Chasing yield can be a risky pursuit for investors, but sometimes the company with a high yield still deserves your attention because its business remains solid and can support the payout.
A rare opportunity
George Budwell (AbbVie): AbbVie, a large-cap drugmaker, has seen its dividend yield balloon to historic highs in just the past three weeks. At present levels, the company's stock sports a monstrous yield of 4.68%, which also happens to be among the most generous within its big-pharma peer group. What's driving this favorable trend for income investors?
AbbVie's dividend has shot up in the waning days of 2018 for two reasons. First, the company recently announced an 11.5% hike to its quarterly payout starting in February 2019. But its shares have dropped by an unsightly 11.6% so far this year -- the second key reason behind the drugmaker's rather rich payout.
Why are investors sidestepping this Dividend Aristocrat and its juicy yield? The market is understandably worried about AbbVie's ability to keep growing its top line at industry-leading levels. Its most important revenue source -- the arthritis medication Humira -- now faces biosimilar competition in Europe, putting a whopping $6 billion in annual sales at risk. Compounding matters, AbbVie's growing hepatitis C franchise appears destined to begin tapering off in the not-so-distant future. The hepatitis C drug market has been rapidly shrinking in value for years due to the curative nature of these groundbreaking treatments, after all.
Despite these threats to AbbVie's growth prospects, however, the drugmaker has given investors ample reasons for optimism. The company's diverse clinical pipeline has churned out several new growth products of late, including the potential blockbusters Orilissa (for endometriosis) and Venclexta (for chronic lymphocytic leukemia). And AbbVie's decision to pay a sky-high premium for about half of Imbruvica's sales has turned out to be a fantastic decision in hindsight. Imbruvica has been racking up label expansions across a variety of blood-based malignancies in the past two years, setting it up to generate upward of $9.5 billion in global sales by 2024.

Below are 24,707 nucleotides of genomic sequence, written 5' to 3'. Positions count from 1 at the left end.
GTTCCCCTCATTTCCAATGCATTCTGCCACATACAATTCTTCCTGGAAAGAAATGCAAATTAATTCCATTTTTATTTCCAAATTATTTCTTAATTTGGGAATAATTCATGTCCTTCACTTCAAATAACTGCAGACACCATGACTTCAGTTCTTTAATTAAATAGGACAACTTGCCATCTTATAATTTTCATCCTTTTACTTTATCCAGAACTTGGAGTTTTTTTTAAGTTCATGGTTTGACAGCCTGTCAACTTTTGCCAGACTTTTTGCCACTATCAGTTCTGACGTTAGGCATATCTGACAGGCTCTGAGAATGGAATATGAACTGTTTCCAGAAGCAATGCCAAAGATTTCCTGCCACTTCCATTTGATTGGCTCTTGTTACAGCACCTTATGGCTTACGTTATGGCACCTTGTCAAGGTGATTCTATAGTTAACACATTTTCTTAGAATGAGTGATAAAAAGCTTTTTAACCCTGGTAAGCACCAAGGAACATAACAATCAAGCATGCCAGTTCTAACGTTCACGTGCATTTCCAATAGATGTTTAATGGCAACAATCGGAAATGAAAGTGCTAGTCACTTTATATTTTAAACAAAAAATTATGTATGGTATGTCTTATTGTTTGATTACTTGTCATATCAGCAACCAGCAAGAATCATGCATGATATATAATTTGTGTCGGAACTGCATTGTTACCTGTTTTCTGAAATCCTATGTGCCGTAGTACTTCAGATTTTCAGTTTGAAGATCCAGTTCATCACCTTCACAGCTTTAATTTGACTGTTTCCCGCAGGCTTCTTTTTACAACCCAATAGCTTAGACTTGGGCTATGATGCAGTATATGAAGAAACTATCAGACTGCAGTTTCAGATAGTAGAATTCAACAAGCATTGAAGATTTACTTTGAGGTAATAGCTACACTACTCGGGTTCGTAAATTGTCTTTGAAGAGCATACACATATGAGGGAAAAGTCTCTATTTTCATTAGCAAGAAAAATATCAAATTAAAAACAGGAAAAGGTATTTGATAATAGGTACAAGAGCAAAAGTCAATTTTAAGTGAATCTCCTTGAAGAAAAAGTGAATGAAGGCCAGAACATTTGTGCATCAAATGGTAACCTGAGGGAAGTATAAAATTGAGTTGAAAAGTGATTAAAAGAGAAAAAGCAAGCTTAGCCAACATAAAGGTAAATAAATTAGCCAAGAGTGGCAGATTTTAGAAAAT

In all, AbbVie appears to have the assets to power past these two particular risk factors. Conservative-minded income investors, therefore, may want to grab some shares while this top dividend stock remains an outright bargain.
This company has its feet in the right growth areas
Neha Chamaria (ABB): At a time that few industrial stocks pay high yields, ABB has entered the 4%-plus yield category thanks to its steep 25% drop so far this year, with most of those losses coming in October. The broader industrials rout is largely to blame, which is why ABB deserves closer attention now.
In its most recent quarter, ABB's total orders climbed 9% year over year, thanks to strong demand across a broad spectrum of industries including utility, mining, oil and gas, food and beverage, and construction, among others. ABB is a hugely diversified company with four broad operating segments: power grids, electrification, industrial automation, and robotics.
Each of ABB's businesses and geographic markets displayed strength last quarter, indicating broad-based growth for the company. That certainly doesn't warrant the fall in the share price. The company's near-term outlook is encouraging as well: It expects at least seven out of its 13 primary end markets to grow more than 3% through 2020.
There are other things to like about ABB. It has a strong balance sheet with a comfortable debt-to-equity ratio of 0.47, has consistently generated greater free cash flow than net income, and has increased its dividend every year in the past 10 years. Just bear in mind that ABB pays dividends in Swiss francs, so you want to factor in exchange rates to calculate your yield.
Overall, I believe industrial automation, renewable energy, and futuristic technologies such as the Internet of Things could open the doors to big opportunities for ABB, and that's what makes it a top high-yield stock to consider at current prices.
On target for higher highs
Rich Duprey (National Presto): While I was tempted to choose a third company whose name began with "ABB," I instead opted for National Presto, a defense munitions contractor, but one that is actually better known for its small kitchen appliances like fryers, griddles, and waffle makers.
While military-grade ammunition and ordnance sales account for over 75% of National Presto's revenue and all its operating profit, both segments are performing quite well. The defense segment enjoyed an 18% increase in third-quarter sales, while the housewares division saw revenue rise 15% year over year. Combined, they cobbled together a sturdy 15.6% gain for the period.
National Presto has a prime lock on a piece of the defense budget, as it is the world's largest-volume producer of 40 mm ammunition through its AMTEC division. It is also the sole contractor to the Defense Department for such ammo because AMTEC acquired the only other contractor for these munitions in 2013.
The defense contractor and kitchen gadget maker has an unbroken streak of paying dividends to shareholders for 74 years, a payout that currently yields 4.8%. Despite its importance to the military (and to home chefs everywhere), National Presto hasn't attracted an analyst following, meaning it flies under Wall Street's radar. That probably helps explain why its stock is up 33% year to date versus a flat S&P 500, and ought to have you seriously considering this investment.
George Budwell owns shares of AbbVie. Neha Chamaria owns shares of ABB. Rich Duprey has no position in any of the stocks mentioned. The Motley Fool has no position in any of the stocks mentioned. The Motley Fool has a disclosure policy.